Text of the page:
Even though the morning started out cold (low 20's), the sun made it quite pleasant, at least until the wind ramped up (to near 20 mph). The first bird of the morning was the bird of the day. A Common Loon was spotted on Lake Law but soon flushed and flew off. Waterfowl were the worst in several weeks in both quantity and variety. Again, only Common Mergansers were found on Lake Law. DUSAF was frozen over except for a small opening near its center. Crammed in this small area were approx. 20 Gadwall. The only other waterfowl found in the Lab were American Black Ducks (pr), Northern Shovelers (2-pr), Ring-necked Ducks and Hooded Mergansers (7-8). Three Great Horned Owls were found, one with an assist from several mobbing American Crows. A lot of walking throughout the morning only produced American Coots (35-40), a Northern Harrier (flushed inside the Main Injector), a Sandhill Crane (1-flyover), Killdeer, an American Kestrel, Horned Larks, a Red-breasted Nuthatch, Song Sparrows, an Eastern Meadowlark and American Goldfinches. Dave

Sunday, March 11, 2018

It was a bright morning with temps about average and winds increasing throughout the morning thus making for a little discomfort. Not much change in the birdlife from that of the past week. Waterfowl were sparse and spread around the Lab. In addition, most of the fuddles had dried up and those remaining were mostly frozen. Lake Law only provided Lesser Scaup, Common Mergansers (most abundant species of the day, again) and a Red-breasted Merganser. Other waterfowl of note found throughout the Lab were Gadwall, Northern Shovelers, Green-winged Teal, Redheads, Ring-necked Ducks, a Bufflehead and Hooded Mergansers. Some of the other birds found for the morning were a Great-Blue Heron, a Great Horned Owl, Horned Larks, Eastern Meadowlarks and Common Grackles (over 20, highest number to date). Still, there have been no large flocks of blackbirds yet this year. The bird of the day was one we have been missing most of the winter, a Northern Shrike. Peter managed to pull this one out of his scope from Main Ring Road. The shrike was near dead center of the Ring on the edge of a large oak. Dave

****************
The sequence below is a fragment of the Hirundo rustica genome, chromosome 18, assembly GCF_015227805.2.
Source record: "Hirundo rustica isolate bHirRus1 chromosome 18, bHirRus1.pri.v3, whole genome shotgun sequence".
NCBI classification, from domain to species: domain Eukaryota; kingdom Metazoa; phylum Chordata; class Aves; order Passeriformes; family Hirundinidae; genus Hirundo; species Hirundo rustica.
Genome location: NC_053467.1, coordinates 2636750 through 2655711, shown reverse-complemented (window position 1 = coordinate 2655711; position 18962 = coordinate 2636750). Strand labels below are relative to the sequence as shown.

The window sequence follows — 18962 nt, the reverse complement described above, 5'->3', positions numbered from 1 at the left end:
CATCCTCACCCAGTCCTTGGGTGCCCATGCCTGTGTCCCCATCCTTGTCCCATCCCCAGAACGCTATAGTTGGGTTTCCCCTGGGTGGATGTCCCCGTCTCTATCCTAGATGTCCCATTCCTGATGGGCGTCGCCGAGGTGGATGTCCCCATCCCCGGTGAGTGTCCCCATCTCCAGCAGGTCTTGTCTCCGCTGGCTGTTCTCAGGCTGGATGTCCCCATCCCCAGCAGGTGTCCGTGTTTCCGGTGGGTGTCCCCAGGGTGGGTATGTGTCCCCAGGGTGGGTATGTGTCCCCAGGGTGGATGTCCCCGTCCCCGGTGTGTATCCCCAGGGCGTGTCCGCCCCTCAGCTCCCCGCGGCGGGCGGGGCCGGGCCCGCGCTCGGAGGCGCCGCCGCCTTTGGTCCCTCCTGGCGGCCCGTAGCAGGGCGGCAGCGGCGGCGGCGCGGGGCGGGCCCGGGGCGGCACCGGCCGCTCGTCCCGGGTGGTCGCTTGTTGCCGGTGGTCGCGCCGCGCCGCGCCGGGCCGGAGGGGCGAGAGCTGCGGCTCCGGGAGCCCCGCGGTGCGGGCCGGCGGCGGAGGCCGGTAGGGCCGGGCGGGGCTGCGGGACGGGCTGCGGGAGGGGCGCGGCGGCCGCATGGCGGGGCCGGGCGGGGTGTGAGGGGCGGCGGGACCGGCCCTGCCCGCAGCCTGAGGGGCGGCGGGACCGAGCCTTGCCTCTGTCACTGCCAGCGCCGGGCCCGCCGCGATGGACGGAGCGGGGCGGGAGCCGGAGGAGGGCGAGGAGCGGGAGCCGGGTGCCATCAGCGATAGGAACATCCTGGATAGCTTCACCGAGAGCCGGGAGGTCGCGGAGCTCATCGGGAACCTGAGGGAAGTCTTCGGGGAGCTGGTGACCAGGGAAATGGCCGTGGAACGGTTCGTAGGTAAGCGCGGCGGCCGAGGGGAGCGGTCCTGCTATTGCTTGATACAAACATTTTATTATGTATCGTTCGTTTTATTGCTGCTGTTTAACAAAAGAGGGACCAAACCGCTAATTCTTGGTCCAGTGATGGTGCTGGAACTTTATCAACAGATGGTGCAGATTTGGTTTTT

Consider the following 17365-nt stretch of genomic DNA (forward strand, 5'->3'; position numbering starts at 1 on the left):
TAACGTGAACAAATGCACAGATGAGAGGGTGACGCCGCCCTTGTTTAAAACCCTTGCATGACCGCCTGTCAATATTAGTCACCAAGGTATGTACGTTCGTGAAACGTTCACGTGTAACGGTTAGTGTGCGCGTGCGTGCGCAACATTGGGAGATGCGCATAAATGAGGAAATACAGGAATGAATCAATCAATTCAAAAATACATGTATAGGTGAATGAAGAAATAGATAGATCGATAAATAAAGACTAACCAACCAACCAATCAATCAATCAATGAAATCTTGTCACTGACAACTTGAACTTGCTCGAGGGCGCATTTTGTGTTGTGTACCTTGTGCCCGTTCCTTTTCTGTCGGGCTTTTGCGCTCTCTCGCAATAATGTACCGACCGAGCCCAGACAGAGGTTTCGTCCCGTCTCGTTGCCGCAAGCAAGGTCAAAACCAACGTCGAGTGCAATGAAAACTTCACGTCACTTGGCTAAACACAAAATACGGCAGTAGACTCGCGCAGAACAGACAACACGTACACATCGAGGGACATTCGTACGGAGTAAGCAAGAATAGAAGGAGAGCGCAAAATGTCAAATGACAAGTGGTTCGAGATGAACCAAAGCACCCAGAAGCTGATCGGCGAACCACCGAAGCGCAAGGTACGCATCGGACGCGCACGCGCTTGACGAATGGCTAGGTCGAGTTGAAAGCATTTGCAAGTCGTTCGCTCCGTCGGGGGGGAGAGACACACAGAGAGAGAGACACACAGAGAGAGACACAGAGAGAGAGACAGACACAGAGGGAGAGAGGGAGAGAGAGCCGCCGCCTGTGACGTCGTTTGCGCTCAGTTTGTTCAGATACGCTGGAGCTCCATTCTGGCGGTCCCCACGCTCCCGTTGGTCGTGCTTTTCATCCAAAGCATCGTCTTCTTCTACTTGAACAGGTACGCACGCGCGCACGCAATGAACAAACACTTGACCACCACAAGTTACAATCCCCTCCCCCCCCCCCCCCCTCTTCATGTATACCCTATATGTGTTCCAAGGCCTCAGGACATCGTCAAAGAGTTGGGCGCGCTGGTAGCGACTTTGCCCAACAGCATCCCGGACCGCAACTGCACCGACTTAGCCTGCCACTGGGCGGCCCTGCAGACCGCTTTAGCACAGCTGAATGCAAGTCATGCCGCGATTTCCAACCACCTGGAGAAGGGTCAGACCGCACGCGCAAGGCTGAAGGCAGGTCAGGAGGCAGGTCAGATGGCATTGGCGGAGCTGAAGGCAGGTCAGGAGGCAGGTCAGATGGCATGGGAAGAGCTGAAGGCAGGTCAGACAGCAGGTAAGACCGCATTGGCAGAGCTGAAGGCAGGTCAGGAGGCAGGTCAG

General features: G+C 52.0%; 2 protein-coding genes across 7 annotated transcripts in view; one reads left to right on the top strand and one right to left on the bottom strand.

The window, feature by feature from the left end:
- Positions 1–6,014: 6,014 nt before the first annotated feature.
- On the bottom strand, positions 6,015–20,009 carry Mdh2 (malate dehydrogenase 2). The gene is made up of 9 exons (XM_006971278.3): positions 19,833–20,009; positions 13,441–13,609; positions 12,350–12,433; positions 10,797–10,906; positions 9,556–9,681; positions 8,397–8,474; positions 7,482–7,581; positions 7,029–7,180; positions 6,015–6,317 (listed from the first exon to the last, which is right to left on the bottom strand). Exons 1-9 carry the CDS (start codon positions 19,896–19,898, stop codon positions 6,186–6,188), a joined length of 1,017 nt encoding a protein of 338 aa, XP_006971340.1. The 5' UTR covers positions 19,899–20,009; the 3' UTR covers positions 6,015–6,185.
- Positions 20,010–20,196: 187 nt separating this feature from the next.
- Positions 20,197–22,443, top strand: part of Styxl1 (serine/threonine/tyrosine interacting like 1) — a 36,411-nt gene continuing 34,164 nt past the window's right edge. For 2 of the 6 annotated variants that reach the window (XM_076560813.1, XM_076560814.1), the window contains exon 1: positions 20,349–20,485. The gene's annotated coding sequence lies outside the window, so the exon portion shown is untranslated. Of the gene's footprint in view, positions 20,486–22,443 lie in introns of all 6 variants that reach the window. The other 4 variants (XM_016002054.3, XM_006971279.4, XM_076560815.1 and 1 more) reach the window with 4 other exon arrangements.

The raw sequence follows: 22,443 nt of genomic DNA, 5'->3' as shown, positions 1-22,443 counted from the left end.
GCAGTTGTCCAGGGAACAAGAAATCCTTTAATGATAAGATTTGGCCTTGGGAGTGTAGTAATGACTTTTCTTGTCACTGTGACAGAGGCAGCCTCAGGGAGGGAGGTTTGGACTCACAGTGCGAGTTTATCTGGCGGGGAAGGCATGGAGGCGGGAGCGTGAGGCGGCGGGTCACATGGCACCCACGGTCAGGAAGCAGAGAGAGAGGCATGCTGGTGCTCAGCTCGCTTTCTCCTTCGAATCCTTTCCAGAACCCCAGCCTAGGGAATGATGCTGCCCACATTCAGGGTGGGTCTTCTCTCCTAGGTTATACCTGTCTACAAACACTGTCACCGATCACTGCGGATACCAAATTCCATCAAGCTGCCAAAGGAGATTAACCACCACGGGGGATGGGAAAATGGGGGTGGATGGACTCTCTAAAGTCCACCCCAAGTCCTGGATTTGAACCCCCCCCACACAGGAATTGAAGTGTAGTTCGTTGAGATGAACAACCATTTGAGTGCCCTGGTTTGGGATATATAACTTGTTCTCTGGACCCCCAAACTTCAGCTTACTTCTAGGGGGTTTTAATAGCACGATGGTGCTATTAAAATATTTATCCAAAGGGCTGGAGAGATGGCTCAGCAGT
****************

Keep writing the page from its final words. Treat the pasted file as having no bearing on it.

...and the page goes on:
Thursday, March 8, 2018

Marcia and Gail had quite a good morning of birding despite the cold temps. They reported lots of frozen water but still managed to find the first Snow Goose of the year for the Lab. Other interesting waterfowl found were Northern Shovelers (2), an American Wigeon, Redheads (9), Ring-necked Ducks (3), a Lesser Scaup, Bufflehead (3), Hooded Mergansers (2) and Common Mergansers (11). They, like I did yesterday, found no goldeneyes. They also added the first Sharp-shinned Hawk of the year in addition to a Northern Harrier. Other birds of interest for their morning were American Coots (around 30), Killdeer, a Barred Owl, Horned Larks, Eastern Bluebirds (6), Song Sparrows, an Eastern Meadowlark, a Brown-headed Cowbird (another first for the year) and Common Grackles (7). Dave

Wednesday, March 7, 2018

The temps were in the 20's throughout the morning. Again, the winds (10 to 15 mph) added another level of discomfort. The sun showed itself about mid-morning to help activate the birds. Waterfowl numbers and diversity was down throughout the Lab. One cause was that most of the fuddles were frozen or, at least, partially frozen. Starting with Lake Law, only Common Mergansers and gulls were found. As Peter pointed out on Sunday, the shift in gull species has occurred, this spring, whereby now Ring-billed Gulls greatly outnumber the Herring Gulls in the Lab. The only other waterfowl of note were Northern Shovelers, Redheads, Ring-necked Ducks, Lesser Scaup and a Ruddy Duck; all in small numbers. The first Red-tailed Hawk nest of the year, to my knowledge, was found near the center of the Bison Savannah. This nest has a history of flipping between Red-tailed Hawks and Great Horned Owls every several years. There was a flock of about a half dozen Eastern Bluebirds in the Big Woods. Interestingly, there were also several American Robins in the same area that occasionally chased the bluebirds, apparently a territorial issue. Other birds found during the morning were a Northern Harrier, American Coots, Sandhill Cranes (1 small flyover group), Killdeer, a Great Horned Owl, Horned Larks, Red-breasted Nuthatches, Song Sparrows (singing in many locations), a Common Grackle (at the feeders) and Pine Siskins (late winter visitors). Dave

Sunday, March 4, 2018